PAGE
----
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On My Terrible Spelling. Sorry.

Posted by: Bruce Nussbaum on March 28, 2007

I want to apologize for my poor spelling. I know it’s really, truly bad. For some, such as Robin Galguera, poor spelling suggests poor thinking. I hope not.

The truth of the matter is that I’ve never been a good speller. I blame that on skipping the grade where we were taught grammar (but I know that’s just a kid’s story). My spelling, if not my actual words and sentences, have never been able to keep up to my idea flow. I talk with my hands shaping my thoughts and they seem able to keep up.

I can’t read maps either. I can map out a neighborhood or an area by walking or driving it and memorizing the journey. But I can’t get the spatial stuff right on paper. What does that mean? Map dyslexia (is that spelled correctly?)

So what about spell-check? Well, when I write “formally” for BW, IN or books, I use spell-check. There is a certain formality to this kind of writing that requires it. But blogs are funny—they are conversational. And conversations are ungrammatical. Tape them and any journalist knows you have to clean up the Q & A. In this tone, I don’t clean up my spelling. I keep it within a conversational frame. If I stopped to check on my terrible spelling, it would slow me down and end that conversational flow.

So I don’t. And I’m sorry for the grimaces that many of you have from time to time when reading this blog.

Also, I haven’t figured out if Moveable Type even has Spell-Check. Does it?

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Reader Comments

Ben Arent

March 29, 2007 12:00 AM

Good to know I'm not the only one! I have always had problems with spelling, and i blame it on bad hands. I have learnt to be lazy and have setup MS word to autocorrect words that I always spell wrong. Not becuase i don't know how to spell them, just because my fingers type the letters wrong.

I get pretty embrassed when i go back and read some of work. I think this is because i think as i type, and its as fluent as speach.

Think in drawings, they say a 1,000 words anyway.

! (i left the spelling errors in for you bruce!)

Douglass Turner

March 29, 2007 02:14 PM

Sorry, I couldn't resist: that's "spatial" not spacial.

Bruce Nussbaum

March 29, 2007 02:42 PM

Thanks Douglas. That one is so bad, I have to change it.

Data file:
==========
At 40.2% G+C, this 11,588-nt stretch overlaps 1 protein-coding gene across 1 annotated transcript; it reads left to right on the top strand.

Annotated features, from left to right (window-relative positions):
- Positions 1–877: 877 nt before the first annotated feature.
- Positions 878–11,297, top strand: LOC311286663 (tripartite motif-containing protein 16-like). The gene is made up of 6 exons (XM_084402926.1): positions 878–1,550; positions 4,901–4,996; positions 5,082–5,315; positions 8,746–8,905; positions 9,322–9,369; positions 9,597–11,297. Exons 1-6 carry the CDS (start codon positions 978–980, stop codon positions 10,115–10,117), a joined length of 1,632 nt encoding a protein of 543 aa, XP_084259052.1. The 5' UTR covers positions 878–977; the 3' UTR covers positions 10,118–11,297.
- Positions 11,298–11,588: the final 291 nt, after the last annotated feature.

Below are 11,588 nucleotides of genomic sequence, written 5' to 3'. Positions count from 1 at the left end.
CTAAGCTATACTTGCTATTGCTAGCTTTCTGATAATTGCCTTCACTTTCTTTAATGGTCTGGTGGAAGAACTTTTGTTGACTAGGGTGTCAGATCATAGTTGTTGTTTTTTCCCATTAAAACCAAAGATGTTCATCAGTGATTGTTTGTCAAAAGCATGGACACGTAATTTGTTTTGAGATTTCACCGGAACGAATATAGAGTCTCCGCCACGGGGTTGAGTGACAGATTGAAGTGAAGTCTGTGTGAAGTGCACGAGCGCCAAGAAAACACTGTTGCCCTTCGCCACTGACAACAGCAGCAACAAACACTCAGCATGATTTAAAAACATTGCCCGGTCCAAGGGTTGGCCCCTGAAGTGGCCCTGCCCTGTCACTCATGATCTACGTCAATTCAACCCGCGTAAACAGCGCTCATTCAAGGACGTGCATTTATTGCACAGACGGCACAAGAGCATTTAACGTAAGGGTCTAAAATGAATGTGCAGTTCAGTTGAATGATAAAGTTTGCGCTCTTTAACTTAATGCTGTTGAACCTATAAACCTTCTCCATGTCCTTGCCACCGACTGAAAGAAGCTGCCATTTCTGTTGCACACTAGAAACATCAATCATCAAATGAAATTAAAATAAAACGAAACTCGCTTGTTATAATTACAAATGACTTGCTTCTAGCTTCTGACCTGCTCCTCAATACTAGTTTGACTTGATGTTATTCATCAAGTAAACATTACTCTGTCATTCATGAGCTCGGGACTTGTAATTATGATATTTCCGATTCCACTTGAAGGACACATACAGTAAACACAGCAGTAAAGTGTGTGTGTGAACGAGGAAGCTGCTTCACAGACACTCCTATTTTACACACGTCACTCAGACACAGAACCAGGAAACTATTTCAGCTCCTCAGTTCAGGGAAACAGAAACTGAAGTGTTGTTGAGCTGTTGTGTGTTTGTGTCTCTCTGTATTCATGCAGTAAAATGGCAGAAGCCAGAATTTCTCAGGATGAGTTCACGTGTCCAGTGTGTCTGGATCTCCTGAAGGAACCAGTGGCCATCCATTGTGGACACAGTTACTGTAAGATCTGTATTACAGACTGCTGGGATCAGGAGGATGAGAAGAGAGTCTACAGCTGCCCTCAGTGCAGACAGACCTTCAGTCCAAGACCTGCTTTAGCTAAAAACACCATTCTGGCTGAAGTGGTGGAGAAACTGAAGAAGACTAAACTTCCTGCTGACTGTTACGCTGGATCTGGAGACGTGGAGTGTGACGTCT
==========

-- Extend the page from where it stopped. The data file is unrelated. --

Ralf Beuker

March 29, 2007 08:06 PM

Bruce, given that you use Firefox either version 1.5 or the latest 2.XX you will find the following list of dictionaries helpful:

they are all compatible with the default built-in spell check of Firefox and the spell check is active in every window/frame of any page you've opened in Firefox.

Hope you find it useful.


March 31, 2007 08:17 AM


Don't fix your poor spelling. You can use softwares to fix it for you and thats fine but Please don't be careful while you write.

As you may be well aware of being creative and innovative uses different parts of your brain.

Being organized and doing things square right is obviously the opposite part.

The business inertia that forces you to do this is exactly what kills innovation. I teach innovation in a business school (in Japan) but thats why my main theme is unlearning.

Getting lost on maps is also typical. Same as me by the way :-)
Thanks god we got GPS on cars and even on mobiles these days.


March 31, 2007 04:06 PM

I think we are all in the same boat on this one.

Auto-correct is the biggest killer! It doesn't even give you a chance to fix an error, you just go on assuming that you always spell words correctly!

Bart Huthwaite

April 1, 2007 07:07 PM

Bruce: Your Parson's talk is write on. (And your spelling is ok by me.) I would like to share with you answers to the questions of how to measure design and innovation in real time and how to make innovation systematic, disciplined and repeatable where it counts most--at the front line of project leadership. Innovation will never become a corporate reality until it is a management process. Clients of ours who are quietly doing this include Microsoft where systematic corporate innovation is being applied to developing emerging markets, General Dynamics Bath Iron Works where it is being used to design the new stealth Navy destroyer, the DDG-1000, and a number of others. The "how to" of front line systematic corporate innovation is now being offered as the core of the University of Michigan College of Engineering Center for Professional Development. Please see for some background. I have been a fan of your writing and would appreciate sharing some thoughts with you, and perhaps your readers. I have been in the game of "hands on" coaching design/innovation teams for almost thirty years at the ground level. Is there a time/number I may reach you by phone? You can always reach me at my cell, 941-258-8281 or through Emily at my office, 906-847-6094. Many thanks. Bart Huthwaite, Sr. or

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Want to stop talking about innovation and learn how to make it work for you? Bruce Nussbaum takes you deep into the latest thinking about innovation and design with daily scoops, provocative perspectives and case studies. Nussbaum is at the center of a global conversation on the growing discipline of innovation and the deepening field of design thinking. Read him to discover what social networking works—and what doesn’t. Discover where service innovation is going and how experience design is shaping up. Learn which schools are graduating the most creative talent and which consulting firms are the hottest. And get his take on what the smartest companies are doing in the U.S., Asia and Europe, far ahead of the pack.

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